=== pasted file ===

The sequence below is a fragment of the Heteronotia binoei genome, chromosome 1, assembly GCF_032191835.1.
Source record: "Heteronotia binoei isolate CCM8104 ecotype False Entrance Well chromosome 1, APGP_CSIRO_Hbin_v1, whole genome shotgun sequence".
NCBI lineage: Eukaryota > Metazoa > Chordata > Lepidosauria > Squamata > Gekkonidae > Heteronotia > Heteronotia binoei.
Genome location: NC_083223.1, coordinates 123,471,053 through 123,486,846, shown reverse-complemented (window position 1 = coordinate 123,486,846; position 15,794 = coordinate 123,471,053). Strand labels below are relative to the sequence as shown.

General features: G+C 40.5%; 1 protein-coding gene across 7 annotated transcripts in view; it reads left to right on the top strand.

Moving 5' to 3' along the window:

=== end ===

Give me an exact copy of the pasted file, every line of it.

The sequence below is a fragment of the Heteronotia binoei genome, chromosome 1, assembly GCF_032191835.1.
Source record: "Heteronotia binoei isolate CCM8104 ecotype False Entrance Well chromosome 1, APGP_CSIRO_Hbin_v1, whole genome shotgun sequence".
NCBI lineage: Eukaryota > Metazoa > Chordata > Lepidosauria > Squamata > Gekkonidae > Heteronotia > Heteronotia binoei.
Genome location: NC_083223.1, coordinates 123,471,053 through 123,486,846, shown reverse-complemented (window position 1 = coordinate 123,486,846; position 15,794 = coordinate 123,471,053). Strand labels below are relative to the sequence as shown.

General features: G+C 40.5%; 1 protein-coding gene across 7 annotated transcripts in view; it reads left to right on the top strand.

Moving 5' to 3' along the window: